In Wright v. Hopwood Mining, Ky., 832 S.W.2d 884 (1992), we noted that because the results of spirometric testing are directly related to the degree of the subject's effort, the AMA Guides to the Evaluation of Permanent Impairment (Guides) indicate that the greatest result on each test category most accurately represents any actual impairment.Summary of this case from Newberg v. Garrett
June 4, 1992.
Mark L. Ford, Harlan, Thomas W. Moak, Stumbo, Bowling Barber, Martin, for appellant.
Eric D. Hall, Benita J. Riley, Phillip Goin Taylor, Prestonsburg, for appellee Hopwood Min.
Mark C. Webster, Labor Cabinet — Special Fund, Louisville, for appellee Beale, Dir. of Special Fund.
OPINION OF THE COURT
The sole issue presented by this case is whether an Administrative Law Judge (ALJ) may exercise discretion in choosing among a claimant's spirometric test values to determine the level of workers' compensation benefits to be awarded pursuant to KRS 342.732.
Claimant worked in the mining industry for 25 years, with his last exposure occurring on July 24, 1988. Subsequently, he filed a claim for compensation benefits, asserting that he had contracted coal workers' pneumoconiosis. The ALJ ruled that claimant suffered from category 1 disease and, citing Osborne v. Johnson, Ky., 432 S.W.2d 800 (1968), awarded benefits pursuant to KRS 342.732 (1)(b).
This award was appealed by the defendants because claimant's highest FVC value and highest FEV1 value were both greater than 80% of the predicted normal values. The defendants, therefore, asserted that, pursuant to KRS 342.732 (2), the ALJ was without authority to consider any but the highest spirometric value of all those in evidence, regardless of whether it be FVC value or FEV1 value, in determining the level of benefits to which claimant was entitled. In this case, because the highest FVC and FEV1 values in evidence both exceeded 80% of the predicted normal, the maximum benefit authorized clearly was a retraining incentive benefit. KRS 342.732 (1)(a). The Board agreed that benefits should have been awarded pursuant to KRS 342.732 (1)(a) and reversed the decision of the ALJ. The Board's decision was affirmed by the Court of Appeals, and we affirm.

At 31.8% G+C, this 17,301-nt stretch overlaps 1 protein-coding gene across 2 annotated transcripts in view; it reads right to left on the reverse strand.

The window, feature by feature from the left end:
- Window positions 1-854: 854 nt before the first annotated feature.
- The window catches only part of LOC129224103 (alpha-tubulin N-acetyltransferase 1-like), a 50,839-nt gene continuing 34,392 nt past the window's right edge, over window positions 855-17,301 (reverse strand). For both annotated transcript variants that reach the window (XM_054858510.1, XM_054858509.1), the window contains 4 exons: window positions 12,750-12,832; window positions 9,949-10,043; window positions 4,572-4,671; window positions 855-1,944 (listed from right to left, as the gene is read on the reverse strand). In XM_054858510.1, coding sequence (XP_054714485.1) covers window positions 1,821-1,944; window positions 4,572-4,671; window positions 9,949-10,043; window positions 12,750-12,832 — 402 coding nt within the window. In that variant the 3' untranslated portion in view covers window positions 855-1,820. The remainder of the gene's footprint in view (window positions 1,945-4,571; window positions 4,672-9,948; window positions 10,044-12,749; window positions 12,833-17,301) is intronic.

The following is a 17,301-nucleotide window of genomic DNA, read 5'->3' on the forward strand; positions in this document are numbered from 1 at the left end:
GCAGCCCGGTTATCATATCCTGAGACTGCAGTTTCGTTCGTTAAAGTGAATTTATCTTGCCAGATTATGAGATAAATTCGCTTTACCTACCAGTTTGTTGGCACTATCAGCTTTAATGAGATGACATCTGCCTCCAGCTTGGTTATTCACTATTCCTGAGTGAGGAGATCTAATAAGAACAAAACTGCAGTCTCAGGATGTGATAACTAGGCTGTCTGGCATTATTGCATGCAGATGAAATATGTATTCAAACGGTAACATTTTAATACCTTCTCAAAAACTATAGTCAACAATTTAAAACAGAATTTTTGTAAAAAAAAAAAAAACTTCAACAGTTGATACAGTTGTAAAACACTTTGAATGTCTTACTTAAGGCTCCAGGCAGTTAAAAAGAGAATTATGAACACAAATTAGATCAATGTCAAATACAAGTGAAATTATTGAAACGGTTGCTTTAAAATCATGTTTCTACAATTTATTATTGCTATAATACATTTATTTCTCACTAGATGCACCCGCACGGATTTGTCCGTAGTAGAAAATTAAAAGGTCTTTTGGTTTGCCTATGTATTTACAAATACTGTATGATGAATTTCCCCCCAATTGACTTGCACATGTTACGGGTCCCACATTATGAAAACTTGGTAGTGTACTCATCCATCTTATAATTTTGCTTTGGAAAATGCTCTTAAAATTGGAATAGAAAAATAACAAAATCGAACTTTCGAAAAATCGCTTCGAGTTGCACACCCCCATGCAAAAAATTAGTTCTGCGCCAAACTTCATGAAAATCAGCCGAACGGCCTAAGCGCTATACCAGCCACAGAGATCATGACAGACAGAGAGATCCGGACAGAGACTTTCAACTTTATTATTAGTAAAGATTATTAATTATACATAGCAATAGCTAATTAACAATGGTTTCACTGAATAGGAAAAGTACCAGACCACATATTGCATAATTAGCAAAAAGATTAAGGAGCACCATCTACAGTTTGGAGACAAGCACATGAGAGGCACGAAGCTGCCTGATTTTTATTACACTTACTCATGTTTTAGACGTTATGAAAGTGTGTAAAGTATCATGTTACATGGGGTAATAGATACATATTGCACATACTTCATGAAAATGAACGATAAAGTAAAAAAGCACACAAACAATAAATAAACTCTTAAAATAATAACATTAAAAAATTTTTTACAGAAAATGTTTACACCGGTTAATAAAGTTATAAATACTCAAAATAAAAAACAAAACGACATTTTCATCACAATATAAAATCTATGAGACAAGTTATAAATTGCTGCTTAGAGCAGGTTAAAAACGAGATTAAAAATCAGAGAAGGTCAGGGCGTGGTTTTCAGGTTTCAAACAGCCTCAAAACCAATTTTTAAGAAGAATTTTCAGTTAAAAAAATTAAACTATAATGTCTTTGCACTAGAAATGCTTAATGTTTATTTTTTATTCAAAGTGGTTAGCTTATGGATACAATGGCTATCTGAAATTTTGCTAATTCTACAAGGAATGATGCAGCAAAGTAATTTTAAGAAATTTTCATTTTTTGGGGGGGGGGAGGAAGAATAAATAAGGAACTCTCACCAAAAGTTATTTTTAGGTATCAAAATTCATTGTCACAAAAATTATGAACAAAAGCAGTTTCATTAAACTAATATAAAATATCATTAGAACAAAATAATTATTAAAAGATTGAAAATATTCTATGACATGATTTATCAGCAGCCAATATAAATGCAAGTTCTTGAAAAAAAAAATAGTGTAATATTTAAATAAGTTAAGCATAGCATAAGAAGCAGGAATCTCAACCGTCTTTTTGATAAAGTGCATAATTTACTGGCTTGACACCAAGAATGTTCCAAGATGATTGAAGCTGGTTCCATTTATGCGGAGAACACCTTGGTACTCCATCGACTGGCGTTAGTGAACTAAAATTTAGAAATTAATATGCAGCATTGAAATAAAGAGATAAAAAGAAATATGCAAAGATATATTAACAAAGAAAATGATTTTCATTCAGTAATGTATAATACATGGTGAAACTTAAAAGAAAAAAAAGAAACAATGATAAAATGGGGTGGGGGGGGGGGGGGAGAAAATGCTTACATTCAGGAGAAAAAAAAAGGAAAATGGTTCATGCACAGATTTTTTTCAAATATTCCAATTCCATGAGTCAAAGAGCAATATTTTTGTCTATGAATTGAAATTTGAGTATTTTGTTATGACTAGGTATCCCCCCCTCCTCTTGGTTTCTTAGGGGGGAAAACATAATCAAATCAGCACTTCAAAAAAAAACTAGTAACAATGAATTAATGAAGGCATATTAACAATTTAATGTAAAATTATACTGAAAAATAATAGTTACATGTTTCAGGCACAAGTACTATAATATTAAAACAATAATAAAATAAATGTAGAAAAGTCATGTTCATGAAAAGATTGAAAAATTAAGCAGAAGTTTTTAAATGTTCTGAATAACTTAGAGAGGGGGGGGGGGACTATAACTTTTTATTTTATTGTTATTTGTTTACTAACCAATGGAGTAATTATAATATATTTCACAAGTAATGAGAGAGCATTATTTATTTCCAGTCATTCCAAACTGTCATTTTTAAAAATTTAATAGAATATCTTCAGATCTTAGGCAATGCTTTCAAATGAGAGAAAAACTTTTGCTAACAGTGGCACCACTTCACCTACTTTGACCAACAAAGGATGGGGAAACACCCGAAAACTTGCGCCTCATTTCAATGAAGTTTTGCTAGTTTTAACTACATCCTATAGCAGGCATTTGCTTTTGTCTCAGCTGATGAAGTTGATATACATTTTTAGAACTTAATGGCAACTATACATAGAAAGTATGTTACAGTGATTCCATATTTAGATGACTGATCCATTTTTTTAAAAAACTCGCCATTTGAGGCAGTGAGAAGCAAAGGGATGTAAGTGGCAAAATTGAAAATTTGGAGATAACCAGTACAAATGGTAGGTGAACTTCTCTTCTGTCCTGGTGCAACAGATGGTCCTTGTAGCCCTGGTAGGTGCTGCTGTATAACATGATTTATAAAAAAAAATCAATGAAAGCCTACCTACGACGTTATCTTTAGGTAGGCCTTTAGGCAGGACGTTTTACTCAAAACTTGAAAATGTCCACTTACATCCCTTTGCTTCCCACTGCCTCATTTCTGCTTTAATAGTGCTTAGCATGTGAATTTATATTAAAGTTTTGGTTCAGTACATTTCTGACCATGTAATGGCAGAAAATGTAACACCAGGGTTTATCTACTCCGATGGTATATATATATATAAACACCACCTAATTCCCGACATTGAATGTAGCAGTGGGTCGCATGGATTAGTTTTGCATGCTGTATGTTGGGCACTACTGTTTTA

The FEV1 spirometric test values upon which the ALJ awarded benefits were as follows:
Physician FEV1 value --------- ---------- Dr. Penman 68.0% Dr. Meyers, Jr. 72.0% Dr. Broudy 82.0% Dr. Lane 84.0% Dr. Anderson 88.6% Dr. Dahhan 92.0%
Dr. Broudy testified that spirometric tests showed a mild obstructive defect, but provided no figures. The 82% figure appears both in the plaintiff's and in the defendant-employer's brief to the ALJ, but is corroborated by no medical evidence of record.
In Newberg v. Wright, Ky., 824 S.W.2d 843 (1992), this Court recently addressed the interpretation of KRS 342.732 (1)(b) and KRS 342.732 (2). We held that if either the largest FVC value or the largest FEV1 value is 55% or more but less than 80% of the predicted normal value, a claimant could qualify for benefits pursuant to KRS 342.732 (1)(b), so long as he proved the remaining elements of his claim. We also noted that the American Medical Association's Guides to the Evaluation of Permanent Impairment (Guides), upon which it is clear that the legislature relied in drafting KRS 342.732 and KRS 342.316 (2)(b), indicated that because the result of either spirometric test is affected by the degree of the subject's effort, the greatest result obtained on each test most accurately represents the actual impairment. There was no argument in Wright, supra, that the ALJ had the discretion to choose any but the highest FVC or FEV1 value in making an award of benefits.